Sunday, September 22, 2019

A Crowded Life in Comics –

Down the Bunny Trail

Rick Marschall

I have just returned from the 14th annual Symposium of the Theodore Roosevelt Center at Dickinson State University. I recently was named their Cartoon Archivist, as noted here, and indeed the keynote was a “Cartoon-Off,” with the honorable Clay Jenkinson and myself showing 15 cartoons each, commenting, and inviting the registrants’ votes.

Among many things to which my “mind” raced back was not Roosevelt specifically, but peripherally:

When I was very young I already had twin obsessions – more than a couple, really – but two were Roosevelt and vintage cartoons. My mother’s mother was born in New York City of German parentage. She moved from Manhattan when young and quickly acquired and never lost a Brooklyn accent. “Berl the water” and “Don’t get boined,” were such footprints of speech.

Perhaps her ears were affected, too; or maybe my famously quiet voice, but one day in the kitchen I wanted to ask if she ever laid eyes on Theodore Roosevelt in her youth. An  “excuse me” and a “what?” and “speak up” had me repeating “Theodore”… until she thought I was asking if she attended the theater as a girl.

An unconscious shift to my second interest. Her face lit up, and she recalled being taken to a Broadway musical as a girl. It was one of several musical comedies staged around the pioneer comic-supplement character Foxy Grandpa. She didn’t remember much about the plot or the songs… but she remembered that there were moments so funny that a fat man sitting on the aisle laughed and laughed.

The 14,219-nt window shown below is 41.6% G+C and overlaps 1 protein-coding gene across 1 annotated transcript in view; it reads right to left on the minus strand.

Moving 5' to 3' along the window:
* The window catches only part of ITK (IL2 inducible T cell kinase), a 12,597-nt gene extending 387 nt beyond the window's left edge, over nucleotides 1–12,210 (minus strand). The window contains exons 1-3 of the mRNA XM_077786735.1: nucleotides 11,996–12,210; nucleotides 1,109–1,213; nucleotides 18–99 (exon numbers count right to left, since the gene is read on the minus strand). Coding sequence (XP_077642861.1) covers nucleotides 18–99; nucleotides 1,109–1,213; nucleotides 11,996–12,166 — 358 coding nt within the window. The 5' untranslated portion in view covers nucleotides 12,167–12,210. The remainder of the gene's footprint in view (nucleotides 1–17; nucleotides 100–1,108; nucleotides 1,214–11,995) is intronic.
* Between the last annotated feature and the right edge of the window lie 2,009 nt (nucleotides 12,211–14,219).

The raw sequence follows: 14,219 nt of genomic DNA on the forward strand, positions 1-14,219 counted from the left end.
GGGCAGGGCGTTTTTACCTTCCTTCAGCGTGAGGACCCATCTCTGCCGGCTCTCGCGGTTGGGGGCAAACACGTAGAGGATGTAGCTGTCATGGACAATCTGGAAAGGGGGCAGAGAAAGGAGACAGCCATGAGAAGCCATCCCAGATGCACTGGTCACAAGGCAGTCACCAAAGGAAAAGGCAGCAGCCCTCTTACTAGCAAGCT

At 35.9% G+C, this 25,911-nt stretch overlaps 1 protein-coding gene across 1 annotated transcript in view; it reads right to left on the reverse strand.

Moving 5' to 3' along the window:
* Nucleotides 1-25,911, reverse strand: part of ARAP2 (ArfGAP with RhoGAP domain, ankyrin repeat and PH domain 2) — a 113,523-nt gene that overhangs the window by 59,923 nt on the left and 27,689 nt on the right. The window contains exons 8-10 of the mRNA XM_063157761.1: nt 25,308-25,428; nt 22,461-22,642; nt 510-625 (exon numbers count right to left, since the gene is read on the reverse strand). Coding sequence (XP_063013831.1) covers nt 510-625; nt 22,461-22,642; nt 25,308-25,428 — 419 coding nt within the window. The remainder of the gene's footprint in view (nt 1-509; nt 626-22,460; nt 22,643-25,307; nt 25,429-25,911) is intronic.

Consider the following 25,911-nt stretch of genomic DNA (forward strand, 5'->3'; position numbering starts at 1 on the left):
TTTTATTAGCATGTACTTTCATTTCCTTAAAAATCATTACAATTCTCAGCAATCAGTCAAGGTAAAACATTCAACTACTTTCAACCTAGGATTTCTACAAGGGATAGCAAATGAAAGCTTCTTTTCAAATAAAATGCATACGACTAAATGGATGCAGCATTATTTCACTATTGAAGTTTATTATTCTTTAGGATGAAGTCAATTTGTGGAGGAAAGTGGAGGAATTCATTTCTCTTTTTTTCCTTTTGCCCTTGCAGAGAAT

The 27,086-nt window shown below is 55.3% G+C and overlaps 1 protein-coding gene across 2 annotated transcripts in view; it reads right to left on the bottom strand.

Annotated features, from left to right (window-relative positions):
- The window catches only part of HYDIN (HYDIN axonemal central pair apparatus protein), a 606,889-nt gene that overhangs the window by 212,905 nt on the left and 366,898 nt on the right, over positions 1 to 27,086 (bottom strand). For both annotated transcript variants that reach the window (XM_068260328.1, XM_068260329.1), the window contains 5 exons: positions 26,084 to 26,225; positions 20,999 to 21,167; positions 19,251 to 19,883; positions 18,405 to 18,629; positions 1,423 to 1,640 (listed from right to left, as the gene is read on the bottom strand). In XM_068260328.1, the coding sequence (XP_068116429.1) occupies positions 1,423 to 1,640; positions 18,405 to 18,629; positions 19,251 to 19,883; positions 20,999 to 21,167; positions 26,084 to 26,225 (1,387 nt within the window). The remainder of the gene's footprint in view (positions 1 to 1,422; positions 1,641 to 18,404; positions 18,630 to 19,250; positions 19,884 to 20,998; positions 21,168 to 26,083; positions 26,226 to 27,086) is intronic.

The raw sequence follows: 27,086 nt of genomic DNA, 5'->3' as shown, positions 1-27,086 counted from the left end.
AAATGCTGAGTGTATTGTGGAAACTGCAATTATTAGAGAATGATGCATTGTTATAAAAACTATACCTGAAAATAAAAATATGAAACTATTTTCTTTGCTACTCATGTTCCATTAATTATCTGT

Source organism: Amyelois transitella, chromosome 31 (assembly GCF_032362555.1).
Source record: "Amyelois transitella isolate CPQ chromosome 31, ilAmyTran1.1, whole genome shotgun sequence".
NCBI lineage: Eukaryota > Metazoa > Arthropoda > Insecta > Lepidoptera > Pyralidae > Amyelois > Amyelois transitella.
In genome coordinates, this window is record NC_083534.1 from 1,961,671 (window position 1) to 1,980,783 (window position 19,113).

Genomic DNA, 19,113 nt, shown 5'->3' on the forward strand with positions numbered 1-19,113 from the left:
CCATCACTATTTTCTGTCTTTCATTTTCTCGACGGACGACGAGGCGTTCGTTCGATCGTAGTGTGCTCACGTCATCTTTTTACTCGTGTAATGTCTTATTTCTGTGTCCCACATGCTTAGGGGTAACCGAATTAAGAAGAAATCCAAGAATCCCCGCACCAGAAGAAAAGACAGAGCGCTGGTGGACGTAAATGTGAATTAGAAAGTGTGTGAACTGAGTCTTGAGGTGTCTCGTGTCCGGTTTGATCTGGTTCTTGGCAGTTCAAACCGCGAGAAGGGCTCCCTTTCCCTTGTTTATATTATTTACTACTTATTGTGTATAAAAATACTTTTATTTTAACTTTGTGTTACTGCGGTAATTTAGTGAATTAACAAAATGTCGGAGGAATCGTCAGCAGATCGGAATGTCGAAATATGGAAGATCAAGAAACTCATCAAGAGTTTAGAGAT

“His face turned so red when he laughed that I thought he was going to pop!” she told me. So that was tattooed on my memory, too, and through years since I cannot think of Foxy Grandpa and his two grandsons without thinking of little Augusta Vagt watching that man almost laugh himself to death.

Foxy Grandpa commenced in 1900 in the color pages of the Sunday New York Herald. The artist was Carl Emil Schultze, who had signed his cartoons in Life magazine with his surname, but his newspaper work as “Bunny,” often beside a furry mascot. His other features for the Sunday funnies were random gags or short strips under the title Vaudevilles, and were collected in a book of that name.

An immediate hit was Foxy Grandpa. Its premise was simple – indeed, a one-gag premise. Oddly enough, the early strips virtually all were variations on a single joke. Happy Hooligan was a well-meaning tramp whose kindly efforts backfired. Hans and Fritz would conspire, execute a prank, and be punished. Little Jimmy was distracted from every errand, with comic results. Buster Brown’s pranks went awry on their own. Maud the Mule kicked people – usually her owner, Si – into the next county to assert her dominance. Alphonse and Gaston’s politesse inevitably resulted in chaos, not order.

… and so on. In all, a remarkable but ironic foundation for commercial successes and a viable and pliable art form. Yet such was the early days of the comics. Foxy Grandpa’s formula was, simply, the mirror-image of the Katzenjammer Kids. The grandsons plotted a trick on the old boy, who predictably outsmarted them in the ultimate panel. It is amazing that for almost 20 years the boys were surprised each week. And each week.

And in various formats, appearances, books, and Broadway musicals. As far as I have seen, or remember (having the complete run in the Herald and Hearst’s American to which he moved amidst much fanfare soon afterward; and ultimately to Munsey’s Sun) neither Grandpa nor the boys had Christian nor surnames. Neither “Little Brother” who eventually joined the cast. No intermediate generation of parents were ever seen, beginning tradition that a homonymic namesake, Charles, continued. (On stage, Grandpa had a name: Goodelby Goodman; and the boys were Chub and Bunt.)

I will share here memorabilia including buttons and songsheets generated by the stage sensations. Not pages nor reprint-book covers here; maybe later.

“Bunny” had a sad ending to his life and erstwhile successful career. He died in poverty in New York City’s West side in 1939, filling his last years with occasional pages for early comic books, a couple of children’s books, and drawing sketches of Foxy Grandpa for neighborhood businesses and kids.


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